Market leading insight for tax experts
View online issue

Financial tax proposals are ‘deeply confused’, says PM

printer Mail

There was little in the Cannes summit declaration to cheer proponents of a global tax on financial transactions. 

The G20 said it agreed that, over time, new sources of funding need to be found to address development needs.

‘We discussed a set of options for innovative financing highlighted by Mr Bill Gates, such as advance market commitments, diaspora bonds, taxation regime (sic) for bunker fuels, tobacco taxes, and a range of different financial taxes,’ it reported.

‘Some of us have implemented or are prepared to explore some of these options. We acknowledge the initiatives in some of our countries to tax the financial sector for various purposes, including a financial transaction tax, inter alia to support development.’

Gates had told the G20 that financial transaction taxes (FTT) ‘already exist in many countries, where they generate significant revenue, so they are clearly technically feasible’.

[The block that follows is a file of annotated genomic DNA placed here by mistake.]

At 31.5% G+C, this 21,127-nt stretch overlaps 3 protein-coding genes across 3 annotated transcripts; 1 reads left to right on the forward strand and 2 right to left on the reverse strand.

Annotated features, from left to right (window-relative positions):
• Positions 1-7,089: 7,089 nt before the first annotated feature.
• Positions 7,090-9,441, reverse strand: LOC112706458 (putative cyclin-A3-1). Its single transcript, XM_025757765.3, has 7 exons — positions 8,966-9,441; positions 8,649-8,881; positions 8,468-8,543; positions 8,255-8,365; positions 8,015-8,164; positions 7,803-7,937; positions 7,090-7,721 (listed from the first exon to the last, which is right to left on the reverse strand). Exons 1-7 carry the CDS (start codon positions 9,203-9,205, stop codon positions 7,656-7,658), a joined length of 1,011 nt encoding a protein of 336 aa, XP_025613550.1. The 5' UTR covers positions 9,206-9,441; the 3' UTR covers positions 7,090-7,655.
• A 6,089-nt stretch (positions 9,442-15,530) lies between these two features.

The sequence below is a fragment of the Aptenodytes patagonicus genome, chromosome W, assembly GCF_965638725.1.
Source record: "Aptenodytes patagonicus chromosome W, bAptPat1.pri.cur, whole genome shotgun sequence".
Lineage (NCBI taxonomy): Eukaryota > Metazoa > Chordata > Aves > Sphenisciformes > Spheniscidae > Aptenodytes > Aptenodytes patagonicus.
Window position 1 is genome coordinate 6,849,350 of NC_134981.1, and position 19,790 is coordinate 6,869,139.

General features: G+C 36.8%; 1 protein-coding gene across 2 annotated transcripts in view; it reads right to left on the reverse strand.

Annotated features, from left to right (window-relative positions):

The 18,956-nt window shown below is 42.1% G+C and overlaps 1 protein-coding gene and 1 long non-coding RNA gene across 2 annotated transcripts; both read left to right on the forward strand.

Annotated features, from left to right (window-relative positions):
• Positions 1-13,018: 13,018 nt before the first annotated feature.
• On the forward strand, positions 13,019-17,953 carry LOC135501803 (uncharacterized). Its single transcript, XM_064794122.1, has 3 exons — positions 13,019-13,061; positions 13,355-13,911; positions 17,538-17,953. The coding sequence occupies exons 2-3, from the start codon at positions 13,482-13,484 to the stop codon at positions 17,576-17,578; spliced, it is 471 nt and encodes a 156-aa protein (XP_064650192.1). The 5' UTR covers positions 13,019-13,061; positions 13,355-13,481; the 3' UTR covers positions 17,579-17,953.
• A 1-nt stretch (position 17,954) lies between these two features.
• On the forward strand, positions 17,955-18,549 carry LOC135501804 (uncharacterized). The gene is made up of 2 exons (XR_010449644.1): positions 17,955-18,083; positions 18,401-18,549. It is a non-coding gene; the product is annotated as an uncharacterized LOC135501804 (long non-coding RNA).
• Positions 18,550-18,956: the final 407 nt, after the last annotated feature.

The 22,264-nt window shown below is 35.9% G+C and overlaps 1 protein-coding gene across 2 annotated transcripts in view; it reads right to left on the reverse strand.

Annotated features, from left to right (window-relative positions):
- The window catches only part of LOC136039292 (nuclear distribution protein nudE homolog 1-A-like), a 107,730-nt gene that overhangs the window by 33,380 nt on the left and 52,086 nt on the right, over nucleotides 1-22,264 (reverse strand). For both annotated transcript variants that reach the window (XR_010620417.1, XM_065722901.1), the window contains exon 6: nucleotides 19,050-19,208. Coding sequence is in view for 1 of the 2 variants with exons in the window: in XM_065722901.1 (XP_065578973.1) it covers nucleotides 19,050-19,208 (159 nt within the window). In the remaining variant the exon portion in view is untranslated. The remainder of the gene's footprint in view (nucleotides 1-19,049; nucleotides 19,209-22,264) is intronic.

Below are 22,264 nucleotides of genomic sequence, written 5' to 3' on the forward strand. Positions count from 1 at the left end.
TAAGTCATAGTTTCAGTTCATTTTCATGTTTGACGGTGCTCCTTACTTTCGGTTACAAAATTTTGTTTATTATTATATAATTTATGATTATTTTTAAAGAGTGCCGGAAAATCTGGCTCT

He added: ‘The G20 countries will continue discussing the FTT. For those that choose to adopt it, I urge you not to use all of the proceeds as general revenue. It is critical that a portion of the money raised be reserved for investments in development.’

David Cameron told MPs this week that he had been ‘clear all along’ that the UK government was not opposed in principle to a financial transaction tax if one could be agreed on a global level.

‘But we will not unilaterally introduce a new financial transactions tax in the UK and neither will we support its introduction in the European Union unless it is part of a global move,’ the Prime Minister said. Britain had introduced a bank levy and was meeting its global agreements on overseas aid.

‘If other countries want introduce new financial taxes at home, including to raise revenue for development, that is for them to decide. But what they should not do is try to hide behind proposals for an EU tax as an excuse for political inaction on meeting targets for spending on development or indeed climate change,’ he said.

‘The current proposals for a financial transactions tax in Europe are so deeply confused that different European countries and institutions have talked about spending the revenues of such a tax in five different ways – on development, on climate change, on social policy, on resolving the banking crisis, and, most recently, to supplement the EU budget.’